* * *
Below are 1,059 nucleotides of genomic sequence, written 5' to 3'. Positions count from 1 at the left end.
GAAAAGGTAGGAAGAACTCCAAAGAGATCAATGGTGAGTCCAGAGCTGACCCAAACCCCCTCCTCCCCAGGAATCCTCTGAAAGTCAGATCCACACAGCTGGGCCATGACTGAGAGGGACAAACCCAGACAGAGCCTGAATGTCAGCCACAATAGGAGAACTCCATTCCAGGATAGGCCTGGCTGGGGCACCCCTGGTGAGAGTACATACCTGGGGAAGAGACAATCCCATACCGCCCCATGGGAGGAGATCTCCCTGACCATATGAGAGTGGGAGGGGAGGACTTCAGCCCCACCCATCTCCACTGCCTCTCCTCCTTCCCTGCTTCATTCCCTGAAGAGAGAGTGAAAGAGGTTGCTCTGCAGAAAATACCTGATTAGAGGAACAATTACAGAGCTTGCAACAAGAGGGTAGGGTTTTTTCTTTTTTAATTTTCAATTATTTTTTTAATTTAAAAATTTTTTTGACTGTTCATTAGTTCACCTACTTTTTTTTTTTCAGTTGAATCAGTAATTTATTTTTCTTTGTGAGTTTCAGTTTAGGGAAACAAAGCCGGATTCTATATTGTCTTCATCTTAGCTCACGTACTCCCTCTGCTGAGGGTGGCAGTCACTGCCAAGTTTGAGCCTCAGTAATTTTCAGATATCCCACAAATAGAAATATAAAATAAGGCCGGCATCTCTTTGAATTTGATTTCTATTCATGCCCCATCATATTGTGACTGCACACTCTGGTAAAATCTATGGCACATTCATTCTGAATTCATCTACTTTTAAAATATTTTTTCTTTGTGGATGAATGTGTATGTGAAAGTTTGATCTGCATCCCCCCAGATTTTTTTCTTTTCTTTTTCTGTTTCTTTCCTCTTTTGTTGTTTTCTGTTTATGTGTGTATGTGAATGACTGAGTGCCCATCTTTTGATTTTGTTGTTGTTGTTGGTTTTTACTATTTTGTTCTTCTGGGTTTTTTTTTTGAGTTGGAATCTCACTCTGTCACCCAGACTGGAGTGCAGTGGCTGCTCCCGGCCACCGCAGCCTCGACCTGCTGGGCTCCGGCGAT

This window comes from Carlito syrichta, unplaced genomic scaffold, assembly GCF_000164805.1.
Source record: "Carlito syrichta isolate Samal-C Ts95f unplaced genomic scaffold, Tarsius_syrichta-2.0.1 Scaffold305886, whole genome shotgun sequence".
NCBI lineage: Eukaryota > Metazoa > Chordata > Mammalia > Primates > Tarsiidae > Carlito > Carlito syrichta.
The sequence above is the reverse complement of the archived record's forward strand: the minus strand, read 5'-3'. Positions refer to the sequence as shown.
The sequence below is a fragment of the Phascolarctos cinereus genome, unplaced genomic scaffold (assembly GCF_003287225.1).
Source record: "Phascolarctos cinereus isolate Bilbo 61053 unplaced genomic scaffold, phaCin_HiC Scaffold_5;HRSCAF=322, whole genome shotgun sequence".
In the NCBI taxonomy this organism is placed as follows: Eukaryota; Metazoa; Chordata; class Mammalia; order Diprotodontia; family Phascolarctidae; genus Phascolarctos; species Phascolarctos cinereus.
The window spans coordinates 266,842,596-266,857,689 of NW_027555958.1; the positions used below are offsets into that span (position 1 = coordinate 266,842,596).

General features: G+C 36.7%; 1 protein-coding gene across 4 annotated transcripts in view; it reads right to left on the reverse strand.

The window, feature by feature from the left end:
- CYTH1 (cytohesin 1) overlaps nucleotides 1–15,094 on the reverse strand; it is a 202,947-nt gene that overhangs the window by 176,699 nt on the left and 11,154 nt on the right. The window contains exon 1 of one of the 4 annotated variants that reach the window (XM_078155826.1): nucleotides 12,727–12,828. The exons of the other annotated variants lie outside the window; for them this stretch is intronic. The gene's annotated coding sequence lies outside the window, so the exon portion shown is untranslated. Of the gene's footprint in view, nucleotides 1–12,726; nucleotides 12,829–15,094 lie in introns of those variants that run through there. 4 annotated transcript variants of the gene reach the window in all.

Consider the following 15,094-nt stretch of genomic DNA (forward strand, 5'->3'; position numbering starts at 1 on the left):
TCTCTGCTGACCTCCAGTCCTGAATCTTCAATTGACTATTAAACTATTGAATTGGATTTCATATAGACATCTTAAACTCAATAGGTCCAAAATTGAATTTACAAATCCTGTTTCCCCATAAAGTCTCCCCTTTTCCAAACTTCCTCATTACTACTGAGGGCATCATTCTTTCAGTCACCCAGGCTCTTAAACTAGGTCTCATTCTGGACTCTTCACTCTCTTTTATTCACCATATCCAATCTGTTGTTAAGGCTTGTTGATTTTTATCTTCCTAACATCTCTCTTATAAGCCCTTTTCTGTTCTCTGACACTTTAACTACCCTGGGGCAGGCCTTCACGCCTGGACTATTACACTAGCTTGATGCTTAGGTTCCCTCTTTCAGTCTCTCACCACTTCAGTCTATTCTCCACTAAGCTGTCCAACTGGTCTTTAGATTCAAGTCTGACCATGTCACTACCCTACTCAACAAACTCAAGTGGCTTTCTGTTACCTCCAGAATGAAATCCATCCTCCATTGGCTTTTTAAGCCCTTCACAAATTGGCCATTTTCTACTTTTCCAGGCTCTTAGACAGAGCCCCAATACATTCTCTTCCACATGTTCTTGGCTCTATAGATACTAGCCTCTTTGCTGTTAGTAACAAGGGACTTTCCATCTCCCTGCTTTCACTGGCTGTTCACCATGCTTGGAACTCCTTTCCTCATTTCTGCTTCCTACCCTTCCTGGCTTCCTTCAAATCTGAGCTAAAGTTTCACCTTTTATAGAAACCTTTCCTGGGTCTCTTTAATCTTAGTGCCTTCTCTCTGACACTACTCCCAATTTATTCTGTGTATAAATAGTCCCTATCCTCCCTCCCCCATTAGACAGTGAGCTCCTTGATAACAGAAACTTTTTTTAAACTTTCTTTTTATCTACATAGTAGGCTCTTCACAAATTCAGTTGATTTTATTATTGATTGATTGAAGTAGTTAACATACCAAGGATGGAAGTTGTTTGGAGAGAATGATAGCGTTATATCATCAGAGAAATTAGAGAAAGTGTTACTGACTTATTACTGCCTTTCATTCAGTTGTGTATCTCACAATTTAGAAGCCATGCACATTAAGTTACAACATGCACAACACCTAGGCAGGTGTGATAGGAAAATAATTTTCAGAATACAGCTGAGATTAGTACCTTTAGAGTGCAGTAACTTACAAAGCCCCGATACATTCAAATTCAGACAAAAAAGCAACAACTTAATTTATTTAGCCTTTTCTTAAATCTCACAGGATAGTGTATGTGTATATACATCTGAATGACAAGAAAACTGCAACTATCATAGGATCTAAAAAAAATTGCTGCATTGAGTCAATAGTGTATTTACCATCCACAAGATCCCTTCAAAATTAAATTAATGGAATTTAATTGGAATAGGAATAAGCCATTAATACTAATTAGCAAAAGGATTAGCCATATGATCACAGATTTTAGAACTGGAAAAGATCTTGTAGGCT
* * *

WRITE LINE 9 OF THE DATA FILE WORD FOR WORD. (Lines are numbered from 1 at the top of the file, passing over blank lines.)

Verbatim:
In the NCBI taxonomy this organism is placed as follows: Eukaryota; Metazoa; Chordata; class Mammalia; order Diprotodontia; family Phascolarctidae; genus Phascolarctos; species Phascolarctos cinereus.